Creating opportunities for regulators to collaborate – reflections from the COVID-19 frontline
12 July 2022● News and media
This guest editorial was written for the ANZSOG/National Regulators Community of practice monthly newsletter, highlighting new additions to the Regulation Policy and Practice collection on APO. The RP&P collection brings together a range of practical resources from national, local and state/territory governments, regulatory agencies and external institutions conducting monitoring, inquiries and reviews. You can receive this newsletter by joining the ANZSOG/National Regulators Community of Practice (membership is free) or subscribe to the newsletter directly.
By Chris Webb
With my time leading the COVID-19 Response, Compliance and Enforcement operation for Department of Health coming to an end, I’ve had some time to reflect on what has been an amazing experience as a regulator.
During my time in the response operation, people within my own team willingly moved between programs with little notice to make sure we could tackle the biggest risks in front of us. Across the broader government response, rapid change was settled, communicated and regularly executed within 24 hours by multiple teams; and when necessary, resources shared to make sure the response worked as a package. Between agencies, intelligence and regulatory information were shared, joint work and referrals flowed constantly, and MOUs were settled within weeks.
The pace was exhausting but it was balanced by the exhilaration of seeing just what is possible when we work together.
It’s often observed in an emergency response that the public service, including regulators, are able to act swiftly, choose decisively and collaborate consistently often in ways that defy the common perception of government. Conversely, those involved will often lament that we seem to be unable to replicate this positive experience once everything reverts to “business as usual”.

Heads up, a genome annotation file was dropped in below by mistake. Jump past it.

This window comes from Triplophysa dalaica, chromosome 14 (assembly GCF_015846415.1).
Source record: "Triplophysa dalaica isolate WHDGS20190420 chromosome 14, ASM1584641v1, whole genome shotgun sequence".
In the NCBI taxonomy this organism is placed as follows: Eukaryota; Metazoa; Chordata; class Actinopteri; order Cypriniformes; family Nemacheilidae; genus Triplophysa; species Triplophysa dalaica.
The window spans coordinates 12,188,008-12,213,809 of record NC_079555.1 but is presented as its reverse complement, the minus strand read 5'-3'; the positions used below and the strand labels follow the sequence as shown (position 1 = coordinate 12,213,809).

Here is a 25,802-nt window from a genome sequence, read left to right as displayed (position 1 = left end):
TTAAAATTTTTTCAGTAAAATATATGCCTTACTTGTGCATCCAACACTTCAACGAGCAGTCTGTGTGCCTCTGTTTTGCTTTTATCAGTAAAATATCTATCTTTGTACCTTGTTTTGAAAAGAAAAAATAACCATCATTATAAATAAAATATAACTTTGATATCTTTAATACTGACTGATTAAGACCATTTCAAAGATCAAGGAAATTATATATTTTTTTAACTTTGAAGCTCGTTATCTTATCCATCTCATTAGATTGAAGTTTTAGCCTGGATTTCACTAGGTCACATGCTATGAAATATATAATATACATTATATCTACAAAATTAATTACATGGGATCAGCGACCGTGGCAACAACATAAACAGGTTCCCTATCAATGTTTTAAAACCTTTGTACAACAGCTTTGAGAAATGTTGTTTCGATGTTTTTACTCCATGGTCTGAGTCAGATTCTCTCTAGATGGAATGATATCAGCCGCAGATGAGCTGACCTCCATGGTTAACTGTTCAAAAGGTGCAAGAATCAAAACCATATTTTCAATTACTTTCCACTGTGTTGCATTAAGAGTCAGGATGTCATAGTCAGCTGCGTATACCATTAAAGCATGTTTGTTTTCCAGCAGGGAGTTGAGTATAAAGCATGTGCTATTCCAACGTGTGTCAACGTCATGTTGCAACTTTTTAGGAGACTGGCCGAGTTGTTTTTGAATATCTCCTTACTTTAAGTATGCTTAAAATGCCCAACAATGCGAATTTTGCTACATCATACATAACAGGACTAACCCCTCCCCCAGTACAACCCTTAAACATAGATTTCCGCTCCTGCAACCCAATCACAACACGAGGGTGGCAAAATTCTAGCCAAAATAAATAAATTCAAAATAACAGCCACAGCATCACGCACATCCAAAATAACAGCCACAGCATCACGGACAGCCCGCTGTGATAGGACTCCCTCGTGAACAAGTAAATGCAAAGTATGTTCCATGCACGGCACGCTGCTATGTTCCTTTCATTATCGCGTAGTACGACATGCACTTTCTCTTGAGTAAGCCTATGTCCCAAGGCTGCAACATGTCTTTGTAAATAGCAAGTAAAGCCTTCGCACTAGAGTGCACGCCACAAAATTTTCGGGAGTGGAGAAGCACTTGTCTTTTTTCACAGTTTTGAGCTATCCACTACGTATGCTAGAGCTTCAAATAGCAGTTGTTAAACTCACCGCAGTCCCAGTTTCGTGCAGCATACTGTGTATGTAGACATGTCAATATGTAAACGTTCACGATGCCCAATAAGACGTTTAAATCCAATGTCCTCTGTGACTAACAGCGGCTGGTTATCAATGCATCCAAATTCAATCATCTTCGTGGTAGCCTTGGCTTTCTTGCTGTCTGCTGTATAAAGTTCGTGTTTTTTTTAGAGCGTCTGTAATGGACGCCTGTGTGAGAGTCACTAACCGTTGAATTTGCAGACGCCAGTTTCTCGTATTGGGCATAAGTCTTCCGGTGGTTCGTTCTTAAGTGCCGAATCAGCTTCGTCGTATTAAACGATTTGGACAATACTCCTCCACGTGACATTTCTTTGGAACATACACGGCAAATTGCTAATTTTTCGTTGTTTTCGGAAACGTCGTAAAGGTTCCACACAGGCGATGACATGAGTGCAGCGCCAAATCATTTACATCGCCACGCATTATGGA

This begs two questions – what is it about response operations that creates a different way of working, and what stops us from bringing it back to our everyday work? This topic could fill a book, and I’m not suggesting that it can be solved in a few trite paragraphs, but I think we need to keep questioning our accepted and limiting norms.
The first part of the question usually provides a simple and immediate answer – that there is a single and aligned purpose that effectively enables everyone to see themselves as part of one team. Maybe less obvious, but equally important, is that the formal structures and protocols adopted in response to an emergency provide the channels, tools and governance to work across existing boundaries. As was observed to me on numerous occasions, there is a far greater tolerance for implementing an imperfect “something” rather than a perfect “nothing”.
So then to the harder piece – why do we accept that this can’t be translated through to “peace time”?
I’ve heard lots of reasons, but as an old teacher nemesis of mine used to say, reasons are just excuses unless you start improving your performance. “We’ve got different priorities, we don’t have a mandate to act, it needs to go through our internal approval processes, we need more legal advice,” The list goes on. We’ve all used them, we’ve all said them, but these sorts of excuses all seem to melt away when a situation becomes urgent.
I contend that the power of a singular purpose creates the will to work together and that this will overcomes the barriers rather than some abstract concept of alignment. Whilst we may not always have perfectly parallel priorities, there is usually common ground where the regulatory outcome we collectively seek can be greater than the sum of its parts. The mandate to act may not exist in ordinary times, but is it conceivable that the support could be built if we could articulate the collective value?
I think that the structures and protocols of response operations simply define the ways of working together as a guide, they still rely on the participants to act in concert. Most regulators rely on structures and operating protocols, however they are often defined within the bounds of a single entity and focused on the regulators’ primary role. Is it too big a stretch to consider structures and protocols that could sit across multiple regulators?
Most regulators are faced with inherently wicked problems where a world of ‘least worst’ options and setbacks are an accepted part of the path to a solution. Can we not take a similar view of joint operations, where failure and setbacks are seen as evidence that we are tackling big issues and not just the safe linear ones, rather than proof of a flawed idea?
Of course, only a diehard optimist would consider that we could continue to achieve all the performance gains of an emergency response once the crisis was over. It’s likely the inherent chaos and cadence would be difficult to sustain anyway. I think that we should challenge the status quo however, and seek to create the opportunities to collaborate, share and bring the best of what we have seen regulators are capable of when they work together. At worst we might learn from each other, but at best we might deliver common purpose and public good.